Wednesday, June 29, 2016

Preventing Navel Infections - Full Newsletter Edition

In case the link to the June 2016 calf management newsletter did not work I have posted the full text below. My apologies to blog readers that may have encountered problems with a non-working link. 

Preventing Navel Infections

·        How often do navel infections occur?
·        What are the consequences of navel infections?
·        What are cost effective alternatives to reduce the rate of treatable cases of navel infections?

How often do navel infections occur?

It depends. National studies suggest the rate may be close to fifteen percent of calves retained on the farm as replacement animals. Smaller studies suggest a wider range varying from five to twenty percent.

It depends. Are calves observed to see if there is an infection present? During a study involving eighteen farms, vet college staff examined 410 heifer calves weekly (Virtala & Others, JDS 79). They felt of each navel area once a week for eight weeks in a row. They were looking for painful navels and/or thickening of the abdominal wall. They found fifty-seven calves with navel infections (fourteen percent infection rate).

In this study it was the owners’ responsibility to diagnose and treat sick calves. Of these fifty-seven calves with navel infections the owners diagnosed only seven cases. That is correct. In this study eighty-eight percent of the navel infections identified by the research staff were neither diagnosed nor treated by the owners!

Wisconsin School of Veterinary Medicine veterinarian Dr. Sheila McGuirk suggests this observation protocol:
“We encourage you to routinely screen all of your calves between 5 and 7 days of age. As the examiner gently compresses the skin of the navel at the point where it enters the abdomen, the umbilical stalk can be slipped between the thumb and fingers to reveal any enlargement (diameter greater than ½ inch), discharge, odor or pain.” (emphasis added)

The bottom line in answering the question of “How often do navel infections occur?” is to touch the calf. Unless there is a protocol for routinely placing your hand on the belly of the calf around one week of age there is a good chance that two-thirds or more of infections will not be diagnosed early.


What are the consequences of navel infections?

The consequences of navel infections depend, in part, on how early the infections are diagnosed and treated. However, in general it has been well documented that significant navel infections are associated with:
  • Increased rates of umbilical hernias
  • Increased rates of other diseases, especially respiratory illness
  • Increased rates of death
  • Decreased rates of growth
  • Decreased rates of herd survivorship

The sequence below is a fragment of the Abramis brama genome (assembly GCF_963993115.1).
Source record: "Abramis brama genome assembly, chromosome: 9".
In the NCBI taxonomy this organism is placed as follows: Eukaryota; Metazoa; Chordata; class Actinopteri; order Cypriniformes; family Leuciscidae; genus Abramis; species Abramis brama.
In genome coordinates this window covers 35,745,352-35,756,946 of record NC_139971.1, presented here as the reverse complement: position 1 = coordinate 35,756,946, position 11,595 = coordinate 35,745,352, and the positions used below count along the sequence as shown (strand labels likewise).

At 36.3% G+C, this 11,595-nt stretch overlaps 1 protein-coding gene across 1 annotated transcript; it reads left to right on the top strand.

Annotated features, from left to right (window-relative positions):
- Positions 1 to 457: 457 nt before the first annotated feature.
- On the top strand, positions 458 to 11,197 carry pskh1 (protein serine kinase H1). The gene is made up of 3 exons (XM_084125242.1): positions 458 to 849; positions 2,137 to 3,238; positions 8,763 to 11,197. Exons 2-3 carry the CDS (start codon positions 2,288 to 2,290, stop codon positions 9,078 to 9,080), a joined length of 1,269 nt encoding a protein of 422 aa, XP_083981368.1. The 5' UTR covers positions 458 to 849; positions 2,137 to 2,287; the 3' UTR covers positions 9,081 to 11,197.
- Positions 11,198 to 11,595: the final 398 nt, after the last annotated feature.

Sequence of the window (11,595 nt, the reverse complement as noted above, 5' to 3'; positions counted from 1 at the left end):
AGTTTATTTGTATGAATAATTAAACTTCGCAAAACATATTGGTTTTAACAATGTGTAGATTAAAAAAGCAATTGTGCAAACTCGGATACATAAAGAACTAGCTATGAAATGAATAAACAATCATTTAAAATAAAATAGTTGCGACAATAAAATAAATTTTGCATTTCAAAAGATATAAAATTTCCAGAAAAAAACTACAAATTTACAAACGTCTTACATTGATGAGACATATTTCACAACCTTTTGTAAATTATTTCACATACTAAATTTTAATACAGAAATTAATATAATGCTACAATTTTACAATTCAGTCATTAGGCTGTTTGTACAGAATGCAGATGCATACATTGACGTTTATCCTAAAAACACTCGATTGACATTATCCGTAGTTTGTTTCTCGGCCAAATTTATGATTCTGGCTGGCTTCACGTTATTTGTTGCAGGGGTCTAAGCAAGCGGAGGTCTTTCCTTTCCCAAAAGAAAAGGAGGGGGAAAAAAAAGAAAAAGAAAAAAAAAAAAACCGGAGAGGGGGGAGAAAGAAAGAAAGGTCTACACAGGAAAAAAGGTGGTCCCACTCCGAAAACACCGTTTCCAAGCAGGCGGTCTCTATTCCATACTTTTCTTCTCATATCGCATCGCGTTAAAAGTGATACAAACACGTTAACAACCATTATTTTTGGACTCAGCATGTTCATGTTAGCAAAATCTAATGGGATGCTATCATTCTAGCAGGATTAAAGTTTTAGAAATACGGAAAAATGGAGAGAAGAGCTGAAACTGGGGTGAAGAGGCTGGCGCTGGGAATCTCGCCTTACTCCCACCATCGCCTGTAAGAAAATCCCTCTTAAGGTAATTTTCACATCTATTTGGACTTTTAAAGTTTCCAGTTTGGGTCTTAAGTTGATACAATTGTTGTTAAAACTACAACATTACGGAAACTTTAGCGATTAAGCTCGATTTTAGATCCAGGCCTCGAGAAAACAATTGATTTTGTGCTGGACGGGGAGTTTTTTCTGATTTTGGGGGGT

What are cost effective alternatives to reduce the rate of treatable cases of navel infections?

  1. Allow spontaneous rupture of umbilical cord. Biochemical exchanges begin at the time of rupture that act to protect the calf from infection.

  1. Provide a clean calving environment. Yes, now and again a calf will be born in the mud next to the water tank in the pasture or in the free-stall alley. However, well-managed calving means that as many calves as possible are born in a clean environment. Our biggest risk is adult cow manure – so plenty of clean bedding or a clean grass pasture reduce that risk.

  1. Move the calf away from adult animals as soon as she is breathing well and licked off. The longer she remains with the dam and/or other cows the greater the risk of bacterial exposure to the ruptured umbilical cord. However, be cautious about pens for newborn calves. Sometimes they are not well-maintained. These “hell-holes” can have sky-high bacteria levels and simply serve to be sure that all calves are equally exposed to near-lethal doses of pathogens.

  1. Navel disinfection. Spray or dip the cord with a commercial navel dip. If the dairy has a good examination protocol for identifying navel infections and the rate is less than five percent then dipping navels might not be cost effective. But, that is a big IF – unless infection rates are well documented, just buy product and dip all the navels.

  1. Do a good job of colostrum management. The data are clear – navel infection rates are significantly higher among calves with passive transfer failure due to poor colostrum management than among calves with strong passive immunity.

References:  A.M. Virtala and Others, “The effect of calfhood diseases on growth of female dairy calves during the first 3 months of life in New York State.” Journal of Dairy Science 79:1040-1049. A.M. Virtala and Others, “Morbidity from nonrespiratory diseases and mortality during the first 3 months of life in New York State.” JAVMA 208:2043-2046. Sheila McGuirk, “”See Many Infected Navels,” Veterinary Column in Hoard’s Dairyman. 

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